Air plants


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Air plants (aka Tillandsia‘s or Tilly’s) are tropical epiphytes which means they don’t require soil and need very little maintenance. Since no soil is necessary, you can get very creative when decorating with air plants! 

Care and maintenance:

Temperature – Air plants are tropical and thus generally prefer 60 degrees F or higher

Light – In nature they can be found under tree canopies and thus an ideal location is one that gets at least a few hours of bright, indirect sunlight (e.g., within 10 feet of an east or west-facing window). Avoid dimly lit locations.

WaterPlants with fuzzy leaves with feathery, white, silvery, and dusty coatings indicate xeric types that come from sunny, dry climates, where rainfall is less frequent. Their pronounced trichomes collect maximum water when it falls and hold it for use during dry periods. These require only once or twice a week watering and can tolerate more sun.

Smooth, glossy leaves are most common on mesic types that come from shaded, moist rain and cloud forests, where water is plentiful. They have less pronounced trichomes and less protection from drying out and hot sun. These you will likely want to water more than twice a week and a location that gets more indirect sunlight would be best.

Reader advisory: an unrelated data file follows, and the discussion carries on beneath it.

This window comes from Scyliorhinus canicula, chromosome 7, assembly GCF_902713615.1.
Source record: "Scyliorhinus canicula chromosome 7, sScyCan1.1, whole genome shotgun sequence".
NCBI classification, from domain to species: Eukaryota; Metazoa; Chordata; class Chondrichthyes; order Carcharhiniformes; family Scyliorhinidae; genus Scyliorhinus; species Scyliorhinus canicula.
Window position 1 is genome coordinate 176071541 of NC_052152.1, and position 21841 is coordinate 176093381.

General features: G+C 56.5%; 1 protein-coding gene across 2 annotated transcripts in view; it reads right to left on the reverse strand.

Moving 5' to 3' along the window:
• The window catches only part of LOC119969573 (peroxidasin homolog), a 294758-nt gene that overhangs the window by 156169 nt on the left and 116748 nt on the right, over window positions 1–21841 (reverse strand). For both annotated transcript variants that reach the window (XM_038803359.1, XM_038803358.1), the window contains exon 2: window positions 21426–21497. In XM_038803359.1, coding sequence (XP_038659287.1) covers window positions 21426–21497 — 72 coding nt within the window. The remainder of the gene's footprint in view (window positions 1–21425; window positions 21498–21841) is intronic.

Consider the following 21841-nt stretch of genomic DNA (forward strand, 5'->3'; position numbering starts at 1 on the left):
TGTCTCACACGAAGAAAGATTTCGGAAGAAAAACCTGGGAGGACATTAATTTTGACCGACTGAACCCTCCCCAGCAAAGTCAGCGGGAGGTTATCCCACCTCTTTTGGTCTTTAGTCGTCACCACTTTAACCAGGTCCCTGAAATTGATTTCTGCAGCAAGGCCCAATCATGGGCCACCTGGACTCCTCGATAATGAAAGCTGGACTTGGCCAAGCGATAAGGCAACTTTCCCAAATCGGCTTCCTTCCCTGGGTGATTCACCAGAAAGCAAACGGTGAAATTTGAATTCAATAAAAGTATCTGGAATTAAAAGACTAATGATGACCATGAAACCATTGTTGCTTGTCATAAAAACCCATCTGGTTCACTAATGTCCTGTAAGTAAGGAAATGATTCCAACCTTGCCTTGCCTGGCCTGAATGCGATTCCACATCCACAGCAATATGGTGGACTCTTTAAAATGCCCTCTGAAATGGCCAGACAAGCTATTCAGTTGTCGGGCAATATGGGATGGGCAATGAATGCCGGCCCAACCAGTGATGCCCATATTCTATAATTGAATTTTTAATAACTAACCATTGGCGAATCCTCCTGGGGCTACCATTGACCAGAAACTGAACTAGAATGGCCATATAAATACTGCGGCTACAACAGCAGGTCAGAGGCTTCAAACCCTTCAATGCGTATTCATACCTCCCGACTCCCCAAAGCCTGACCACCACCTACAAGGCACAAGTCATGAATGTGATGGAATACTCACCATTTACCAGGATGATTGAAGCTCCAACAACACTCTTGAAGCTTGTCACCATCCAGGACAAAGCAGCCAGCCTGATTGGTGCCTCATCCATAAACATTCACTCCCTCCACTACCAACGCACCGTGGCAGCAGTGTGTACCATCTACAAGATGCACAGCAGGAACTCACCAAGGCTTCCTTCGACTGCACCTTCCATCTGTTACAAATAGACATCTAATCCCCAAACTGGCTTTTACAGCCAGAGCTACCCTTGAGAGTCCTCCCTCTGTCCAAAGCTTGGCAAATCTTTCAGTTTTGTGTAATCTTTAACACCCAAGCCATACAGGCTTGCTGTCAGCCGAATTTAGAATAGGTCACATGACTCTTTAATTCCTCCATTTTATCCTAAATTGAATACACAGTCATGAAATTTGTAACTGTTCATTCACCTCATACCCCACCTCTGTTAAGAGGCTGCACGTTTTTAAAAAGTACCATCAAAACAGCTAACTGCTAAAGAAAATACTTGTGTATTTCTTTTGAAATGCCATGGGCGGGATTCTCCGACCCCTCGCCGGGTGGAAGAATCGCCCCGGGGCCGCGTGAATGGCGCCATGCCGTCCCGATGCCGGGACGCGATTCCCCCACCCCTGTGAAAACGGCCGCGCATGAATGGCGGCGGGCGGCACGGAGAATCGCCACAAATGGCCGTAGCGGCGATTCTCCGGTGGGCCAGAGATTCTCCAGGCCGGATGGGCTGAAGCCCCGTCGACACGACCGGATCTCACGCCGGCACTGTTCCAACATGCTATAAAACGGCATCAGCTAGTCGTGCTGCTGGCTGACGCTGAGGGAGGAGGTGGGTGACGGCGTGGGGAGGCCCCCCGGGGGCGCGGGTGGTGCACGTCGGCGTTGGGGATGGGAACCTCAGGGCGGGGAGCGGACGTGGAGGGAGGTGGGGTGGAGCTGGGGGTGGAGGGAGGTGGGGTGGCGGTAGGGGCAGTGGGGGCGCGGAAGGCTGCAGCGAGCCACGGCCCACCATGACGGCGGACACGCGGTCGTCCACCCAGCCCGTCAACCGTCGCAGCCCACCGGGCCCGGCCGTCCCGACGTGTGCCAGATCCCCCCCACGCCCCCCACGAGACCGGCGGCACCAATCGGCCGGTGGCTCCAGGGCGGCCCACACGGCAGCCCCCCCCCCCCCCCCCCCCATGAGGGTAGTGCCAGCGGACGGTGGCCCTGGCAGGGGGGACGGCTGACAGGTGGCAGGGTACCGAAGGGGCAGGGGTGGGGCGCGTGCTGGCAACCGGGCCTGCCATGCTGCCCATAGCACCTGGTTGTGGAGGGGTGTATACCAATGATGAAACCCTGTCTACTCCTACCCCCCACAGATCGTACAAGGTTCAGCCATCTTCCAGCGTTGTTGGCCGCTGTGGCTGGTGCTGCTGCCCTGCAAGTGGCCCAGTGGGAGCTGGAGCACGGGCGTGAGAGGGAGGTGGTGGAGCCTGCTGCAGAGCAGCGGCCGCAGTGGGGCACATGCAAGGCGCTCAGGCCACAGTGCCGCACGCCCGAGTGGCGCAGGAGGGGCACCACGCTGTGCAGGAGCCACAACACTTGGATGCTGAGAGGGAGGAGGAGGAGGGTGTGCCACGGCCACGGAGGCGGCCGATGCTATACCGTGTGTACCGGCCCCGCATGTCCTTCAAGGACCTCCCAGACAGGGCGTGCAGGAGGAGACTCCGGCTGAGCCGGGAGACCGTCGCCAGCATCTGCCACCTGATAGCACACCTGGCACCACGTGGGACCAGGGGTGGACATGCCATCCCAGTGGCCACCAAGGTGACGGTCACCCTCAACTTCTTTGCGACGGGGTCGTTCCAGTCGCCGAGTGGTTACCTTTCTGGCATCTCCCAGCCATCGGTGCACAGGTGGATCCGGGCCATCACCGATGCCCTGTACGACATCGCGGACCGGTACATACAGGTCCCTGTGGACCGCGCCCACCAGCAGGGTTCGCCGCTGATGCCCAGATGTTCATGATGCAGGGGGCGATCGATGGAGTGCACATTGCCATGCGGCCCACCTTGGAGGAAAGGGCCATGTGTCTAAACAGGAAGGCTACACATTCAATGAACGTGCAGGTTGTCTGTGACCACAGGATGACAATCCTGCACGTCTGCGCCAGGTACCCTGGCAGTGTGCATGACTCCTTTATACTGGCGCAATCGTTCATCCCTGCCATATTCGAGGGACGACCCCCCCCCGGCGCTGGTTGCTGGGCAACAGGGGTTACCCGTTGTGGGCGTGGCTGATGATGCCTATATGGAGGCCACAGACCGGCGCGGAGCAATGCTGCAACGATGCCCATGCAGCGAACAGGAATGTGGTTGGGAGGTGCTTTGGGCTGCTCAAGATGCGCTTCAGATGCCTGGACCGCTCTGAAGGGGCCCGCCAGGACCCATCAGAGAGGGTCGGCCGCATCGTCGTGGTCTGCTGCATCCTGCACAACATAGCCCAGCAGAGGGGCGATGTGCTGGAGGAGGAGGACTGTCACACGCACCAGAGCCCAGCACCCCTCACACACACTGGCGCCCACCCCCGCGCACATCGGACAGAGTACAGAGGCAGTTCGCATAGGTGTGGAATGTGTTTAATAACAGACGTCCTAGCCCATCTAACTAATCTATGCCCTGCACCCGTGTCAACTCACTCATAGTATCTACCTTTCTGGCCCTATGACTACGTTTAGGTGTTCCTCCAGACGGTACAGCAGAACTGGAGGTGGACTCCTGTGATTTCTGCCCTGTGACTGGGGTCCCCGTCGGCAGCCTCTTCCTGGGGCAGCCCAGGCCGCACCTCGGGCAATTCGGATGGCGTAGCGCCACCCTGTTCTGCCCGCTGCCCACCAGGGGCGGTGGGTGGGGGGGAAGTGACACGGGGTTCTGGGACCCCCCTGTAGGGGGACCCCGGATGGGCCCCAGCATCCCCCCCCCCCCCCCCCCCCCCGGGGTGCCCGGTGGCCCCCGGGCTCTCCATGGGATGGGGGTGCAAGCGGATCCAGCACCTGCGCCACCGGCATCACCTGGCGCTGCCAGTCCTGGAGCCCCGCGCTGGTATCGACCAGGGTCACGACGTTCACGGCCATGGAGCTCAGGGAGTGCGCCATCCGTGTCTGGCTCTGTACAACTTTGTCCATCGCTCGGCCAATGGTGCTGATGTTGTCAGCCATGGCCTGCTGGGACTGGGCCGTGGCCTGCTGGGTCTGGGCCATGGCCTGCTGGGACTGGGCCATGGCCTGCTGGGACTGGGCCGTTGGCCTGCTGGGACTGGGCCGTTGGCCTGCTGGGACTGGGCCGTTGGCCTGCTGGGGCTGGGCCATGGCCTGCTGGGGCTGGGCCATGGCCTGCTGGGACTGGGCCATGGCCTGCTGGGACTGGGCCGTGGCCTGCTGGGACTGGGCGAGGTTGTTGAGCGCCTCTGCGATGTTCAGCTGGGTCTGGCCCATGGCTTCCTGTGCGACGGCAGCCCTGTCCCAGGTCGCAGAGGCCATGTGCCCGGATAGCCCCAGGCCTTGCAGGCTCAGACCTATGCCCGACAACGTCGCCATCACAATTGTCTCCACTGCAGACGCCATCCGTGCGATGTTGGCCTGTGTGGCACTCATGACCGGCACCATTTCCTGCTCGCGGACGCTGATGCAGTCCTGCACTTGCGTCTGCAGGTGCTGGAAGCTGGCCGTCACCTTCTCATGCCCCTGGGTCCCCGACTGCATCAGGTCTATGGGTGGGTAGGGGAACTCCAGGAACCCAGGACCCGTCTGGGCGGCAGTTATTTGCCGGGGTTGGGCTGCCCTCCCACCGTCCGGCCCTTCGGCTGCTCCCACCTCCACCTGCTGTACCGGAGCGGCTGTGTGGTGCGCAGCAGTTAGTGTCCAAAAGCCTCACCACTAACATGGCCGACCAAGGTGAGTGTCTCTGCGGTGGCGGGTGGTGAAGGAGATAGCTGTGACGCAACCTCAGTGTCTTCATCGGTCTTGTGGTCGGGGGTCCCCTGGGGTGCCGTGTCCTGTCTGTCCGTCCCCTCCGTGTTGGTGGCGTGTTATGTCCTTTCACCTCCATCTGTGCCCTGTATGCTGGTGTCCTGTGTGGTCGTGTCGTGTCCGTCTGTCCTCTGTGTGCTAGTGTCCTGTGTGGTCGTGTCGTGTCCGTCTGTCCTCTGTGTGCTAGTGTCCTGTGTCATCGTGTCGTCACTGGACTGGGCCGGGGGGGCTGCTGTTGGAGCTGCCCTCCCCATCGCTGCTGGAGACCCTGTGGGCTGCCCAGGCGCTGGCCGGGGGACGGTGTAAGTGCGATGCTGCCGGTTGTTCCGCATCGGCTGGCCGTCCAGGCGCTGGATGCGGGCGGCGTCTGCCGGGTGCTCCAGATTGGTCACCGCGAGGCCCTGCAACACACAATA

The amount of water and frequency of watering depends on several things including the type of plant, its location (e.g., amount of sunlight, the dryness of your home), and the season. Use room temperature tap or rainwater, but never softened water because the salt in it can damage your plants. Choose the most convenient watering method for you and your plants:

  • Misting is perfect for plants inside globes or displays, and for people who like daily interaction with their plants. Mist three to seven times a week, depending on the type of plant/climate/season and try to wet all surfaces.
  • Dunking is good for plants that are attached to wood or freestanding, as well as those with dense or very curly leaves that are hard to mist thoroughly. Dip the whole plant briefly into a pan of water or a freshwater fish tank, or put under a running faucet. Use this method two to four times per week for mesic types and once a week for xeric types.
  • Soaking helps revive dry plants. Submerge the whole plant for 1 to 3 hours. Use this method once a month or after a period of neglect.

After watering, shake out the excess water so that no standing water remains in the center. Let plants dry in a well-ventilated place so they don’t remain wet. Water more frequently in air conditioning, hot weather and desert climates, and less frequently in cool, cloudy weather.

Tip: When “planting” avoid tucking them into moss that stays damp, which may cause air plants to rot.

Fertilizer – Fertilize air plants once or twice a month, or as needed, with a water-soluble orchid or tillandsia fertilizer, following package instructions for dilution. Use the misting or dunking method. These special fertilizers do not contain urea nitrogen, which air plants cannot use.

Tip: If your plant is very dry, soak it first, then fertilize it the next day.